Friday, October 24, 2008

Blue skies, round barn and an old house at Allerton


Down at Bethany, Missouri, for lunch on Monday I took the scenic route home on Route 136 past Mt. Moriah and through the Thompson and Grand River valleys headed for Princeton, then Lineville. It's a beautiful drive this time of year, or any time of year for that matter.

Anyhow, round about Mercer and almost back in Iowa I remembered that I'd been wanting to revisit the round barn site out east of Allerton (in Wayne County) and see what kind of progress they'd been making on the old Wilson house, moved out from town a couple of years ago.

So I took a sharp right across the wood railroad bridge into Mercer and headed across country to come up into Iowa at Clio, southwest of Allerton.

The round barn site is located a mile east of Allerton on about 100 acres and is operated by the ambitiously-named International Center for Rural Culture and Art. Why they picked that mouthful to call themselves and exactly who is involved I don't know --- but I've admired the organization's buildings since the center started developing the site about 15 years ago.

The 1912 round barn already was there and its preservation provided the impetus needed to start this particular ball rolling. Then came a small schoolhouse and then a church.


The New York Christian Church, which dates from 1887, is here now, beautifully restored and available for suitable public events, but it wasn't the first. If I remember right, the first country church moved to the site was struck by lightning and burned. Looking around for a replacement, the center found the New York church a few years ago up my way in northern Wayne County and moved it down. The building hadn't been used in years, but had been taken care of by neighbors who shielded it from vandals and other threats. While it was sad to see the last New York landmark roll away, that move saved the church in the long run and we can be grateful for that.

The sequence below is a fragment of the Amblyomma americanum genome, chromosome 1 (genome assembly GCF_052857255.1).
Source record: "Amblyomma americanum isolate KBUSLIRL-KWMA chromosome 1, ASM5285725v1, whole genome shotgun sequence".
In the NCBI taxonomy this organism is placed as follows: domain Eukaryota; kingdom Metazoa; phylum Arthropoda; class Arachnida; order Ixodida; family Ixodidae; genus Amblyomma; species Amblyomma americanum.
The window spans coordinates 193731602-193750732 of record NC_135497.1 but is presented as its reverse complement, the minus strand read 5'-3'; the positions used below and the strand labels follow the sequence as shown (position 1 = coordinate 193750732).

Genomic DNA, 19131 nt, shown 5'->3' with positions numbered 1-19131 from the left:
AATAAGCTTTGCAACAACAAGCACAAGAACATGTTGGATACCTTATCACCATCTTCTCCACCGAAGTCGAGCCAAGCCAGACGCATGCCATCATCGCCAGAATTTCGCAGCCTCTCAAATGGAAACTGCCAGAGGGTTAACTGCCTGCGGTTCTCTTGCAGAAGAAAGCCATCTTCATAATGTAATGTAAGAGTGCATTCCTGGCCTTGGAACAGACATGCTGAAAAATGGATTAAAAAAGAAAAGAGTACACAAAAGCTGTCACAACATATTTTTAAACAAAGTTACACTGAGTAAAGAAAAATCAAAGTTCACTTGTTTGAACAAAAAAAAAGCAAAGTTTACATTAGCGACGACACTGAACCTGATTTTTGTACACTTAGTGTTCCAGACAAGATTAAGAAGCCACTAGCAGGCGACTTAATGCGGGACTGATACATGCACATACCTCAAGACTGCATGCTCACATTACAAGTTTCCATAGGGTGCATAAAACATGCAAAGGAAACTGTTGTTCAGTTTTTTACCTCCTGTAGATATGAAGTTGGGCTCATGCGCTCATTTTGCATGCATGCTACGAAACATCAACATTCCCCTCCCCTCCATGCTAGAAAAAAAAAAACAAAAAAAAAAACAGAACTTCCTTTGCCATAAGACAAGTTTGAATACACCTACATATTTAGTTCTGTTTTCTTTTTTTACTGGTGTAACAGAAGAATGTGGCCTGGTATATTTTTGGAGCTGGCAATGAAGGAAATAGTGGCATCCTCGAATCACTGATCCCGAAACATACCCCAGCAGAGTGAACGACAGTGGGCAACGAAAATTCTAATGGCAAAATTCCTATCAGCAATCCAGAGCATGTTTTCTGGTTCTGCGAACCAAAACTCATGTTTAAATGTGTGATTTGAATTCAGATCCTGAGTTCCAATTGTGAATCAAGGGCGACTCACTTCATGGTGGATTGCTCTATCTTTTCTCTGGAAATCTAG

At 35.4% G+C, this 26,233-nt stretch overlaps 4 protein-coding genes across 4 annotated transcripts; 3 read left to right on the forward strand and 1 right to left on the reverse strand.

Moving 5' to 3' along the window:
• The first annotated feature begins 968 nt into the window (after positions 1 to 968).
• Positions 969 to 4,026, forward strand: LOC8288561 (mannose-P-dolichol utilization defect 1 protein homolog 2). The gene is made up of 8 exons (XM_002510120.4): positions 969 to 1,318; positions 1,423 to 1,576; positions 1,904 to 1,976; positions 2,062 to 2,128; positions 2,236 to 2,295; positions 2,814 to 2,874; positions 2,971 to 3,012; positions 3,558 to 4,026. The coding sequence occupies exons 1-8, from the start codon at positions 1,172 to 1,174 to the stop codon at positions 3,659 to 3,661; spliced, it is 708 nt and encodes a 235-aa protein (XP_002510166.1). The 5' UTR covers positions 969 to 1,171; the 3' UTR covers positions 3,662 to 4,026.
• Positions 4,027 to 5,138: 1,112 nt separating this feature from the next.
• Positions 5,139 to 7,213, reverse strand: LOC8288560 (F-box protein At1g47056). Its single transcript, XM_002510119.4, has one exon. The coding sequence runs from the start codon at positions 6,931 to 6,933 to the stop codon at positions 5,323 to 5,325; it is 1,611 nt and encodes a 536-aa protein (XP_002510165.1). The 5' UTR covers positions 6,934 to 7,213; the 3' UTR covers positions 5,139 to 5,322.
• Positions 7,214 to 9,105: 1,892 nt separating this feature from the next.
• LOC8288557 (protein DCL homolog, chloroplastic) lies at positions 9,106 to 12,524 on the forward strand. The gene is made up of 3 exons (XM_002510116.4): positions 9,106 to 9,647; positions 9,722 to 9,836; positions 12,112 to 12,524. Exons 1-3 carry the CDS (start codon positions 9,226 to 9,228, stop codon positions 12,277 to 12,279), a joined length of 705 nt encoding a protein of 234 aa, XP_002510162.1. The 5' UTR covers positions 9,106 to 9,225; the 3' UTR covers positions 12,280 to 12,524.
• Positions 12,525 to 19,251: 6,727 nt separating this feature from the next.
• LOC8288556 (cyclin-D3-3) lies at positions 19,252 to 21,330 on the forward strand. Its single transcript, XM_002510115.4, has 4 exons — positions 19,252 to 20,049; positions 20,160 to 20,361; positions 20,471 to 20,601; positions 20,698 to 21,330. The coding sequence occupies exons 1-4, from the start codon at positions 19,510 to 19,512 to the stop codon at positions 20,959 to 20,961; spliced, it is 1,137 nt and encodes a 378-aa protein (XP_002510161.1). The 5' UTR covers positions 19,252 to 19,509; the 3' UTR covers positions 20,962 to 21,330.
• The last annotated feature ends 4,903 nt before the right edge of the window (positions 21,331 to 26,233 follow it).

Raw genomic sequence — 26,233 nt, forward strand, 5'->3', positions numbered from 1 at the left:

Anyhow, the center had been in the market for a house to replace the original on the farm, which had vanished.

They were lucky and brave enough to acquire the Wilson house in Allerton and it's been a work in progress for maybe four years now. I remember the house as it was in Allerton, unpainted and spooky, so its new sparkling white and pristine exterior is quite a contrast.



Standing here by itself out on the farm the building has a remarkable advantage, a chance to show itself off as a piece of art, sculptural in its many angles and twists and turns, especially the round silo-like southwest corner that mirrors the round barn across the drive. It's quite an ensemble.

I climbed the porch steps and peeked through the windows and was astonished by the interior, which has not been at all restored. In a house of this age that's had a hard life you expect to see overpainted woodwork, plastic paneling tacked to the walls and maybe matted shag carpet on the floor. None of that here.

Although plaster has fallen, the old wallpaper is peeling and the floors are bare and rough, nothing seems to have been touched --- as if its family sent the furniture away, walked out and closed the door 50 or 60 years ago, then let nature take its course. The only content seemed to be a battered upright piano in the embrace of the grand open staircase that circles up to the second floor in three flights from the entrance hall.

I suppose the center plans to restore the interior, too, then furnish it --- but that's kind of a shame. I've visited many museum houses in my time and found nearly all of them stuffed with stuff and as dead as a stuffed bear --- more life in a cemetery than in one of those embalmed buildings.

If wishes were horses and this beggar could ride, I'd stablize the interior so that visitors could enter, then just leave it alone. But that's really none of my business and I'll enjoy whatever happens.

Headed out of Allerton, I stopped at the Log Chain Apiary shop next door to the Inn of the Six-Toed Cat to stock up on honey --- another bonus of any visit to Allerton.

To reach the round barn site, look for the Community Center on main street in Allerton and turn east there. You'll actually see the old Wilson house in the distance since it sits at the head of the "T" intersection a mile east of town.

1 comment:

Ed Abbey said...

Do you know why some round barns were built as opposed to more tradtional styles. We have some round barns over this way which I'm sure you are well aware of, and I've always wondered why? Was is just an attempt to be unique?